The government and the Bank of Ghana (BoG) have been accused of a deliberate political hard-handiness in what was described as a clean-up exercise in the banking sector which led to the extinction of 16 banks within two years.
The BoG in 2017 embarked on a comprehensive reform agenda to strengthen the regulatory and supervisory framework for a more resilient banking sector.
In so doing, some banks had their licences revoked for various banking infractions and others have been merged for their inability to raise the new 400 million-cedi minimum capital requirement as of December 31, 2018.
But the National Democratic Congress (NDC) has described the entire exercise as “disastrous polarization and victimization” of Ghanaian businessmen.
A statement issued by the opposition party, Tuesday January 8, cautioned the government to be mindful of the ripple implications of its “draconian actions” on the ordinary Ghanaian.
“The NPP Government must be reminded that these businessmen or women are first Ghanaians and their businesses employ the citizens of our great nation”, the statement read.
With reference to the most recent development in the banking sector where the license of Heritage Bank Ghana was revoked on the grounds that its majority shareholder, Mr Seidu Agongo, failed the “fit and proper person” test, and thus, was “unsuitable” to own or run a bank in Ghana. The minority observed that the pronouncement was prejudicial noting the issue is a matter in court.
“The Governor stated categorically that the funds used to acquire Heritage Bank’s license were derived from contracts awarded to Mr. Agongo by COCOBOD which are currently the basis of criminal prosecution in the High Court of Ghana…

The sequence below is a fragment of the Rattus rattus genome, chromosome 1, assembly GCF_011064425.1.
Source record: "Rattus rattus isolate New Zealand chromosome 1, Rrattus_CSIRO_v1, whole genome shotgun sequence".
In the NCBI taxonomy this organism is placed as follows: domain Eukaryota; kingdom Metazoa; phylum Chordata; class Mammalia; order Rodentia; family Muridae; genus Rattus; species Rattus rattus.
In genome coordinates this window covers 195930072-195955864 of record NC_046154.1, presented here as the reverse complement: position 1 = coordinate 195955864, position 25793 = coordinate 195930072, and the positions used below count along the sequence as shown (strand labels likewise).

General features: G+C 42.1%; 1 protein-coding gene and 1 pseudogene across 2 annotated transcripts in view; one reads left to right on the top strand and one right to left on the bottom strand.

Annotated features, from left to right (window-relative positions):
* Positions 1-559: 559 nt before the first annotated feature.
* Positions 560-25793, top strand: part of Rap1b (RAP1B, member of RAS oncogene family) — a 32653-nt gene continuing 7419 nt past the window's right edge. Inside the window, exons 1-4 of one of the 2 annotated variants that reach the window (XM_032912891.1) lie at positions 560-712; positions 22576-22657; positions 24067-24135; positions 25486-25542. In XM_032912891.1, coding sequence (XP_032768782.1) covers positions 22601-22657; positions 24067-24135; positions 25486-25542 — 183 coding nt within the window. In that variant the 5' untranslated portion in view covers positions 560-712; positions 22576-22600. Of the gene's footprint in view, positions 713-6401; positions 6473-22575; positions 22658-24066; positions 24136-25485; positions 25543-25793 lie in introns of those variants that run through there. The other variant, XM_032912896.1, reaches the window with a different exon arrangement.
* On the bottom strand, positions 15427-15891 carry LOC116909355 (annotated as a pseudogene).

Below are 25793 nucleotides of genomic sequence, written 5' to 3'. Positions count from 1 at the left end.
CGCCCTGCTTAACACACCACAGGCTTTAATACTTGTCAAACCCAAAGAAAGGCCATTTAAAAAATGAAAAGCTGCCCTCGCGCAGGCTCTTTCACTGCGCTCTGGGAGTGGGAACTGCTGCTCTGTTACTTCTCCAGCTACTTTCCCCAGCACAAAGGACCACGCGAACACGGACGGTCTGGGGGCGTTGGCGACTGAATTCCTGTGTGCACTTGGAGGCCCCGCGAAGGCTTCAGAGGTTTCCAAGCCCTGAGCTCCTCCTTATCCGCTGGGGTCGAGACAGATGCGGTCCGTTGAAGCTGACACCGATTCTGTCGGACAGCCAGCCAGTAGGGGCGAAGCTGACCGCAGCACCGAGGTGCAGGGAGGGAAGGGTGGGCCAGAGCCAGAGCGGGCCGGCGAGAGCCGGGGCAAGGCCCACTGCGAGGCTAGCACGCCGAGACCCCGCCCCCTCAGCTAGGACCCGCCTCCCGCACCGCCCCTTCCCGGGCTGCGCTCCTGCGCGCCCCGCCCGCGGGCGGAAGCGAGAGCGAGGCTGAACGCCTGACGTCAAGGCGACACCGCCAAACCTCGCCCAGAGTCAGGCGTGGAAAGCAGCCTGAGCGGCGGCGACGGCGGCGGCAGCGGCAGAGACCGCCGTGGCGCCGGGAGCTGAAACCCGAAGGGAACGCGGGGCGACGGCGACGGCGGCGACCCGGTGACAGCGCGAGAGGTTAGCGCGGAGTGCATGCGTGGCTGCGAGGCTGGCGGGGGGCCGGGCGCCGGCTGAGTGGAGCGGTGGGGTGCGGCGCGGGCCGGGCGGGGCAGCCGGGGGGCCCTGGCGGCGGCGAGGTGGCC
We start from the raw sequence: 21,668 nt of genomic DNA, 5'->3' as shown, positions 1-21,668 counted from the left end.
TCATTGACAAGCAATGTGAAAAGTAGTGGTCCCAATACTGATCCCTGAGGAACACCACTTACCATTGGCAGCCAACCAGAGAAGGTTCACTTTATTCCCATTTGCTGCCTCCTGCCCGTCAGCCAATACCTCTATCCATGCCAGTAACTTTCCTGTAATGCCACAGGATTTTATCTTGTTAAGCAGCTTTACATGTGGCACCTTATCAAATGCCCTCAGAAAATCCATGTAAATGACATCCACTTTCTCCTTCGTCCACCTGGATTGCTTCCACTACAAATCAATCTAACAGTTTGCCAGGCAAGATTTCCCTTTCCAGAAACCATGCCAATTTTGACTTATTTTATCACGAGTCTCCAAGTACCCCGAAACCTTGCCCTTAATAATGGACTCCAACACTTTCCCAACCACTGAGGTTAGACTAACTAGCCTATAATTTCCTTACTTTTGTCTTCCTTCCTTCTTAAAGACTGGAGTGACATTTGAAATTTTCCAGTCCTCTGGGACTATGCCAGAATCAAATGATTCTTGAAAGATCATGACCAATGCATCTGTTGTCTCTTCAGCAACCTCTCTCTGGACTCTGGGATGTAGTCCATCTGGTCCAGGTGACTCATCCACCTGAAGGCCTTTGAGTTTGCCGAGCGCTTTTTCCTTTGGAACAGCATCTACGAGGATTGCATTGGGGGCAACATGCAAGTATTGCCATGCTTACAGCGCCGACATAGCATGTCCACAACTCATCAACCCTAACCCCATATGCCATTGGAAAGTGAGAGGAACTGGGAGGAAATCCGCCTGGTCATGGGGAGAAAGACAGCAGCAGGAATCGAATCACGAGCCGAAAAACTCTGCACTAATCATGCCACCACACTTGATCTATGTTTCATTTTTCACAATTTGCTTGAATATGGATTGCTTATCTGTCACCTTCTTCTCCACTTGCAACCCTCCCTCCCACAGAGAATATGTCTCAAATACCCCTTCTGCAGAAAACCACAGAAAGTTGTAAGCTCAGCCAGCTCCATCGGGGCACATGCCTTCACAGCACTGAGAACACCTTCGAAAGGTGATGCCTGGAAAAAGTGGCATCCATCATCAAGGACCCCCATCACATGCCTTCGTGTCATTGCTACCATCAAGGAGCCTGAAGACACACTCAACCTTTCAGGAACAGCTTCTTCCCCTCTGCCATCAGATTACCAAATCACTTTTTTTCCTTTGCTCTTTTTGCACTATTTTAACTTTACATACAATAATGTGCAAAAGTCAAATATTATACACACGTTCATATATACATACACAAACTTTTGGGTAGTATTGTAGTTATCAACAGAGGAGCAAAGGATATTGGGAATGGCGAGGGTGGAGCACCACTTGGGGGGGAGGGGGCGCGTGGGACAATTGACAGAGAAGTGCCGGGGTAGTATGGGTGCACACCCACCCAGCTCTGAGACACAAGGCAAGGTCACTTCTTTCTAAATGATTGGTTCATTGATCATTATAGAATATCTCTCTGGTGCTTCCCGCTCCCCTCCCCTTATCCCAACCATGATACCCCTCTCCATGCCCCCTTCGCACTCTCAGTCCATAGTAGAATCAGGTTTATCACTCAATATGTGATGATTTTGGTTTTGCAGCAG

“We find this very disappointing and unfair. It is rather unfortunate that a whole Central Bank Governor will act in such a prejudicial and unjust manner based on presumptions that are not considered “prima facie”. Although the matter is still in the high court and pending final adjudication, the Governor has pronounced Mr. Agongo guilty and, on this basis, decided with his management and Board to deprive him of his hard-earned investment”, it added.
According to the minority, the actions of the government and the BoG raises questions about the revocation of the license of Unibank which was owned by an NDC affiliate, Dr Kwabena Duffour.
“This position taken by the governor has blown the lid on the unfair targeting of investors such as Dr Kwabena Duffour because of their affiliation with the NDC”.
The NDC is also questioning the criteria used by the Ministry of Finance in selecting the six banks which have not been able to reach the minimum capital requirement but are being supported by government through the Ghana Amalgamated Trust (GAT). It is demanding the publication of the selection guidelines.
The minority is thus calling on “the Government to stop the victimisation” stating “we are not against the sanitization of the financial sector but will resist any form of political oppression and victimisation in any form”.